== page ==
The aoudad sheep, big and brawny with some serious ram-like horns, is one of the most exciting exotic species that Texans can score on public lands during hunting season. But hunters who win one of the coveted spots in TPWD’s public hunting program may not realize just what a challenge these wily creatures are or where to find them. Native to North Africa, the aoudad are considered exotics by TPWD and their removal by hunters is encouraged. The animals reside in a number of the parks and wildlife management areas due to remnant populations from stocking efforts by private landowners. Aoudad love inaccessible, vertical slopes and are often spotted along the edge of rim rock, silhouetted against the dusk or dawn. Parks in the rugged western hill country, such as Kickapoo Cavern State Park, and the big sky country of the Trans Pecos, including Caprock Canyons and Big Bend Ranch State Park, harbor a population of aoudad that can be hunted along with designated game. Best Time to Go: Hunting season. —EDK
42) Kayak Armand Bayou
Armand Bayou Nature Center’s namesake bayou arguably provides Texas’ finest urban paddling. The incredibly diverse wildlife and habitat preserve is inconspicuously nestled off of heavily traveled Bay Area Boulevard only a half-hour southeast of Houston.
“Roughly two Saturdays a month, two volunteers lead guided canoe trips down the bayou,” says center director Candy Donahue. “All equipment, including canoes and paddles, is provided. Or,” she adds, “you can use your own.”
With the exception of electric trolling motors, motorized boats are prohibited. Do-it-yourselfers sometimes launch at Bay Area Park, but if only for the tour leaders’ ecological expertise, it’s well worth the donation (members $20, non-members $25) to make the three-hour journey with a volunteer. Guided tours run from 8 a.m. until 11 a.m., and reservations are required. Armand Bayou Nature Center is one of only four designated “Texas Coastal Preserves.” Best Time to Go: Spring. —LB
43) Fly-Fish Tidal Lagoons
Sight-casting to “tailing” redfish is the ultimate blend of fishing and hunting. There is no better place to do it than the tidal lagoons of San Jose and Matagorda Islands on the middle Texas coast.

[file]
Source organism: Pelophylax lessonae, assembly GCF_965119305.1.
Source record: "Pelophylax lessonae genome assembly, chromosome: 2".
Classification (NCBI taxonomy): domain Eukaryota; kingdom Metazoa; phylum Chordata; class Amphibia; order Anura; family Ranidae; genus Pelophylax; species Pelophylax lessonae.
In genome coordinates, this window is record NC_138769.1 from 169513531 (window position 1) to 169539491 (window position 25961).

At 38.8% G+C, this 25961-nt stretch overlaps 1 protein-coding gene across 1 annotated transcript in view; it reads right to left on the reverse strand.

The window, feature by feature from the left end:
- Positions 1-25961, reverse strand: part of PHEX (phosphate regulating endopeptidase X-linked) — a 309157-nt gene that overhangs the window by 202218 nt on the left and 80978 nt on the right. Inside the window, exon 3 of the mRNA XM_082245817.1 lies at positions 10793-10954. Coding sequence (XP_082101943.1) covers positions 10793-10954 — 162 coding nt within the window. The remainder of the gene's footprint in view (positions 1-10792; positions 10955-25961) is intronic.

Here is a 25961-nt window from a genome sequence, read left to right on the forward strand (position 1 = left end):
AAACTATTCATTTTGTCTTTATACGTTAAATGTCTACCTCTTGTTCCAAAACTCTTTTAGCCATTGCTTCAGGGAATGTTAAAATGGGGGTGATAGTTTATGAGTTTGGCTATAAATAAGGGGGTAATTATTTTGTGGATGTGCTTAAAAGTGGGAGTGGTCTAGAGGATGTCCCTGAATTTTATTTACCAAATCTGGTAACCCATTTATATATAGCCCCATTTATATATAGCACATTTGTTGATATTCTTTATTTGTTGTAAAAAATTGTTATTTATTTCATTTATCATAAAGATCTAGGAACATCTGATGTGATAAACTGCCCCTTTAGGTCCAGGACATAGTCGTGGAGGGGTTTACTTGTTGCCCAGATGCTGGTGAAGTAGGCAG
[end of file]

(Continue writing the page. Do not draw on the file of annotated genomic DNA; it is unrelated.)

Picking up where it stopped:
One side of the barrier islands meets the Gulf surf. The other borders the bays. In between, when surging saltwater inundates the shallow, soft-bottomed “back lakes,” casters revel in the thrill of Texas’ closest equivalent to Florida’s Everglades.
The slowly waving, blue-tinged tails of bottom-grubbing reds are a visual siren’s call to avid fly casters. Some own shallow-water flats boats; most hire experienced guides to quietly “pole” from school to school as they “shoot” Clouser minnows, deceivers and other proven fly patterns to skittish fish foraging in calf-deep water.
Polarized sunglasses and basic fly casting (or light-tackle) skills are the sole prerequisites. Shots at tailing redfish can be remarkably close.
The same 24-inch red that barely merits a yawn when taken on baitcasting gear becomes a knee-knocking trophy on the receiving end of an 8-weight fly rod. Best Time to Go: Spring through fall. —LB
44) Shoot a Round of Sporting Clays
Imagine “golfing with a shotgun,” and you begin to get the sporting clays picture.
Sporting clays ranges, like golf courses, are custom designed. Some shooters buy target throwers and build their own on private property; many more pay a moderate fee to enjoy the challenge at professionally designed and operated facilities.
“Stations” simulate actual field shooting situations, everything from flushing mallards and springing teal to a running (actually, “rolling”) rabbit. Different sizes of clay targets are utilized for a traditional course’s 10 separate stations. Shooters take five shots at each station for a total of 50 rounds (two boxes of shells).
Unlike trap and skeet, sporting clays shots are unpredictable. Perfect scores are rare. For the average shooter, hitting 30 or more targets is grounds for bragging rights.
Competition aside, for pre-bird-hunt practice, a round of sporting clays is as close to “sighting-in” as wingshooting gets. That’s reason enough to give it a try. Best Time to Go: Year-round. —LB
45) Hunt Turkey in a National Forest
In a state that consists mostly of privately owned lands, hunting Eastern turkeys on East Texas’ National Forestlands is a unique and affordable respite from the norm.
Spring of last year marked the 10th anniversary of the eastern turkey’s return to the state’s Pineywoods Region. Less than two decades after the initiation of an intensive restocking program that started in Red River County and steadily expanded, eastern turkey populations are healthy and self-sustaining. Much of the credit goes to a cooperative assist from the National Wild Turkey Federation and its Texas chapter.
The Eastern turkey spring season runs from April 1–30, and is now offered in 43 Texas counties. To hunt gobblers on national forestlands, in addition to hunting licenses/stamps, you need a TPWD Annual Public Hunting Permit ($48). A tightly choked and reliable 12-gauge shotgun, adequate camouflage, reasonable calling skills and a preseason scouting trip or two are recommended.
The ability to sit dead-still for an hour or more doesn’t hurt, either. Best Time to Go: April. —LB
46) Take a Coastal Bend Eco-Trip
“Guided” bay trips usually entail going from the dock to the fish and back to the dock. Rockport-area fishing guide Chris Fortin sometimes treats customers to an overnight stay in-between.